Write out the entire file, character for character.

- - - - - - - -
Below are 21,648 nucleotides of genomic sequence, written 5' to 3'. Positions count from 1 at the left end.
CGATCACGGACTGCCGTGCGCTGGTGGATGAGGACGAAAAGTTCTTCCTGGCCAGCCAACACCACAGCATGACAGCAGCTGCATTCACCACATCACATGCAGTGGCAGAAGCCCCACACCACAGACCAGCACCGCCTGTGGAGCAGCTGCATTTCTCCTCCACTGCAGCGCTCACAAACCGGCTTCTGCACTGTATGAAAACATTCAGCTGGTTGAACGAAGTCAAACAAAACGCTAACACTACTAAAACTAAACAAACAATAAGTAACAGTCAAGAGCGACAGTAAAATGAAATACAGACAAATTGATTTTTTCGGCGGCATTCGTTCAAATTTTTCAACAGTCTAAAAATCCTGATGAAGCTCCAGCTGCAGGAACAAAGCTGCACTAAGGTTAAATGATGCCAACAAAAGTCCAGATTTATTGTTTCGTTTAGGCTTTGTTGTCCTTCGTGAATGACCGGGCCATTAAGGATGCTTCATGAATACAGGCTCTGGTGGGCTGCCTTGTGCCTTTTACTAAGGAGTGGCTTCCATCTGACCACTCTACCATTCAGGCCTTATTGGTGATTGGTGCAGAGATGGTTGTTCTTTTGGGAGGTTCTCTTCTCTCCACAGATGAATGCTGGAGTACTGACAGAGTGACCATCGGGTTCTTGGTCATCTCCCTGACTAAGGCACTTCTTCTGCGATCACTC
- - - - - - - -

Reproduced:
Below are 21,648 nucleotides of genomic sequence, written 5' to 3'. Positions count from 1 at the left end.
CGATCACGGACTGCCGTGCGCTGGTGGATGAGGACGAAAAGTTCTTCCTGGCCAGCCAACACCACAGCATGACAGCAGCTGCATTCACCACATCACATGCAGTGGCAGAAGCCCCACACCACAGACCAGCACCGCCTGTGGAGCAGCTGCATTTCTCCTCCACTGCAGCGCTCACAAACCGGCTTCTGCACTGTATGAAAACATTCAGCTGGTTGAACGAAGTCAAACAAAACGCTAACACTACTAAAACTAAACAAACAATAAGTAACAGTCAAGAGCGACAGTAAAATGAAATACAGACAAATTGATTTTTTCGGCGGCATTCGTTCAAATTTTTCAACAGTCTAAAAATCCTGATGAAGCTCCAGCTGCAGGAACAAAGCTGCACTAAGGTTAAATGATGCCAACAAAAGTCCAGATTTATTGTTTCGTTTAGGCTTTGTTGTCCTTCGTGAATGACCGGGCCATTAAGGATGCTTCATGAATACAGGCTCTGGTGGGCTGCCTTGTGCCTTTTACTAAGGAGTGGCTTCCATCTGACCACTCTACCATTCAGGCCTTATTGGTGATTGGTGCAGAGATGGTTGTTCTTTTGGGAGGTTCTCTTCTCTCCACAGATGAATGCTGGAGTACTGACAGAGTGACCATCGGGTTCTTGGTCATCTCCCTGACTAAGGCACTTCTTCTGCGATCACTC